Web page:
Suboptimal control policies via convex optimization
- In this dissertation we consider several suboptimal policies for the stochastic control problem with discounted objective and full state information. In the general case, this problem is difficult to solve exactly. However, solutions can be found for certain special cases. When the state and action spaces are finite, for example, the problem is readily solved . Another such case is when the state and action spaces are finite dimensional real vector spaces, the system dynamics are linear, the cost function is convex quadratic, and there are no constraints on the action or the state. In this case optimal control policy is affine in the state variable, with coefficients that are readily computable [13,16,25,98]. One general method for finding the optimal control policy is to use dynamic programming (DP). DP relies on characterizing the value-function of the stochastic control problem. The value function evaluated at a state is the expected cost incurred by an optimal policy starting from that state. The optimal policy can be written as an optimization problem involving the value function [13,16,18]. However, due to the 'curse of dimensionality', even representing the value function can be intractable when the state or action spaces are infinite, or as a practical matter, when the number of states or actions is very large. Even in cases where the value function can be represented, evaluating the optimal policy may still be intractable. In such cases a common alternative is to use approximate dynamic programming (ADP) [19, 143, 179]. In ADP we replace the true value function with an approximate value function in the expression for the optimal policy. The goal is to choose the approximate value function so that the performance of the resulting policy is close to optimal, or at least, good. In the first part of this dissertation we develop two ADP control policies which we refer to as the min-max ADP policy and the iterated approximate value function (AVF) policy respectively. Both of these policies rely on our ability to parameterize a family of lower bounds on the true value function of the stochastic control problem. The condition we use to parameterize our family of lower bounds is related to the 'linear programming approach' to ADP, which was first introduced by Manne in 1960 , and extended to approximate dynamic programming in [47, 159]. The basic idea is that any function which satisfies the Bellman inequality is a pointwise lower bound on the true value function [13,16]. The min-max ADP policy uses the pointwise supremum of the family of lower bounds as a surrogate value function. Evaluating the control policy involves the solution of a min-max or saddle-point problem. For the iterated AVF policy we first develop a sequence of approximate value functions which are optimized to a trajectory of states, we then perform control at each time-step using the corresponding mem- ber of the sequence. The trajectory and approximate value functions are generated simultaneously as the solutions and dual variables to a single convex optimization problem. For the class of problems we consider, finding the control action under either policy requires solving a convex optimization problem. For the min-max ADP policy we solve a semidefinite program (SDP) [26,30] at each time-step. The iterated AVF policy requires solving a single SDP offline, and then solving a much smaller convex problem at each iteration. Model predictive control (MPC) is a widespread technique for generating a suboptimal control policy that often performs very well in practice [37,64,76,105,117, 125,162,184]. In the second part of this dissertation we introduce a new algorithm for solving optimal control problems, of which model predictive control is a special case. The algorithm, which we refer to as operator splitting for control (OSC), solves MPC problems quickly and robustly. In many cases the resulting algorithm can be implemented in fixed-point arithmetic and is thus suitable for embedded applications. The algorithm relies on an operator splitting technique, referred to as the alternating direction method of multipliers (ADMM), or as Douglas-Rachford (D-R) v splitting [28,57,62,63,70]. The third part of this document investigates the efficacy and computational burden of the suboptimal policies we developed in earlier sections through an in-depth multi-period portfolio optimization example [1, 55, 94, 141, 166, 191]. We exhibit a lower bound on the performance (our problem statement involves minimizing an objective) which we compare to two of the policies detailed in the previous chapters. We present timing results and demonstrate that the performance for both policies is very close to the lower bound and thus very close to optimal for several numerical instances.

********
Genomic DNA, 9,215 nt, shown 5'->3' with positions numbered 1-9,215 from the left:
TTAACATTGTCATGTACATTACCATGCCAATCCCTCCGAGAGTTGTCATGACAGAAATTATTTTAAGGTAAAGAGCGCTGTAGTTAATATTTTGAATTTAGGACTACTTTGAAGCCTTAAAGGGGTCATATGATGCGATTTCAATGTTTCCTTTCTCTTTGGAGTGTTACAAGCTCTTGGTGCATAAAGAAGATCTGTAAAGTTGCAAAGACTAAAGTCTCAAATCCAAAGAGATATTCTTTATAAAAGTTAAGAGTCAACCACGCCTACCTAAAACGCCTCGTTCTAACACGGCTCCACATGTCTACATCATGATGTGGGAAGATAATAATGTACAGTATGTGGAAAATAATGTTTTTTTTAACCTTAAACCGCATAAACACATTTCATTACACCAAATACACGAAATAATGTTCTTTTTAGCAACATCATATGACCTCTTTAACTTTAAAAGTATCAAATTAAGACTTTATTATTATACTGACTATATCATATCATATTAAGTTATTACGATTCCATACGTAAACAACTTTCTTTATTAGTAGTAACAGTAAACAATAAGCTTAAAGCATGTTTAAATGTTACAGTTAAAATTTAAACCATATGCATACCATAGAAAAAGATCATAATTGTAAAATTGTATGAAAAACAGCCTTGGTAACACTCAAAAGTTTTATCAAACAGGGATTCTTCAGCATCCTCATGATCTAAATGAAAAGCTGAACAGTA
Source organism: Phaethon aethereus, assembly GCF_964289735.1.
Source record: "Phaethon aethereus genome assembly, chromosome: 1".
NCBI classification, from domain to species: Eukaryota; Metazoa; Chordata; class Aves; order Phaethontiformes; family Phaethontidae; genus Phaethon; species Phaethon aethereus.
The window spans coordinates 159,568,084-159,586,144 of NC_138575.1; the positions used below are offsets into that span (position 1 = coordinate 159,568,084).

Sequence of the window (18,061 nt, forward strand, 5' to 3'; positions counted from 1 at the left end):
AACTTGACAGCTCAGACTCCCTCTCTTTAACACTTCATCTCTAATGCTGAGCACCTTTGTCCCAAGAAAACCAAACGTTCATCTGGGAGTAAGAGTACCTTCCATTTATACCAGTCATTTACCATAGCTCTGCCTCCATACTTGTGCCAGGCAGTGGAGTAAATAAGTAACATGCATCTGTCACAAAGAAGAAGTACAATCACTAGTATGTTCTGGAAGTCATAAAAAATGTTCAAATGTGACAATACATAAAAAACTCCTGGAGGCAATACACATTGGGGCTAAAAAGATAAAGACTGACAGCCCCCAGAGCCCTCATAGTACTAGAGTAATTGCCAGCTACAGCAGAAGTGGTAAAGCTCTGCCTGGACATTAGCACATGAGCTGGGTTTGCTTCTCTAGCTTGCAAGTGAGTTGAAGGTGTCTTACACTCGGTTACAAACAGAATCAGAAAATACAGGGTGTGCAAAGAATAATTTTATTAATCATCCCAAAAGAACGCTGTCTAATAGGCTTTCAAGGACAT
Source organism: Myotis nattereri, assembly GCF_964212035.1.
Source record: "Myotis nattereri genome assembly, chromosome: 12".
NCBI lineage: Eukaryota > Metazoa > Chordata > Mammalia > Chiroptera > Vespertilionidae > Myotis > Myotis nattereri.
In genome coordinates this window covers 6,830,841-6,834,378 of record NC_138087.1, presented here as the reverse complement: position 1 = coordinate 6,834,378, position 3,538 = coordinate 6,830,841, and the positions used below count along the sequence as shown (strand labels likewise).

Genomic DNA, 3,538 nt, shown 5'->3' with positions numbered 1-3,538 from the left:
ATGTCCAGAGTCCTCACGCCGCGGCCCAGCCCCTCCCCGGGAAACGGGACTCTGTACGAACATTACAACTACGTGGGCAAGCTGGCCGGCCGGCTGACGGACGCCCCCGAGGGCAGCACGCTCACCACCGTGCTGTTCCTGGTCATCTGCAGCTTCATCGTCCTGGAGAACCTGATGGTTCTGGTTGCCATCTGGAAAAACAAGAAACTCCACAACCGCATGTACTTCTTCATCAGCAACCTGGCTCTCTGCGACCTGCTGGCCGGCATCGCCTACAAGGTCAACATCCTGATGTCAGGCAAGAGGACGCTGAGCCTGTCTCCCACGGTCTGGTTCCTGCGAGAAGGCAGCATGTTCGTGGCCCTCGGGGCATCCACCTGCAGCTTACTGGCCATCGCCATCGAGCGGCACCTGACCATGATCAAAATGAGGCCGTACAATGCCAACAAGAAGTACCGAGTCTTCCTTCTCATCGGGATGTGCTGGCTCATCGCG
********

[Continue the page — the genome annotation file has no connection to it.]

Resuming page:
|Type of resource
|electronic; electronic resource; remote
|1 online resource.
|Stanford University, Department of Electrical Engineering
|Boyd, Stephen P
|Boyd, Stephen P
|Candès, Emmanuel J. (Emmanuel Jean)
|Candès, Emmanuel J. (Emmanuel Jean)
|Statement of responsibility
|Submitted to the Department of Electrical Engineering.
|Thesis (Ph.D.)--Stanford University, 2012.
- © 2012 by Brendan O'Donoghue
- This work is licensed under a Creative Commons Attribution Non Commercial 3.0 Unported license (CC BY-NC).
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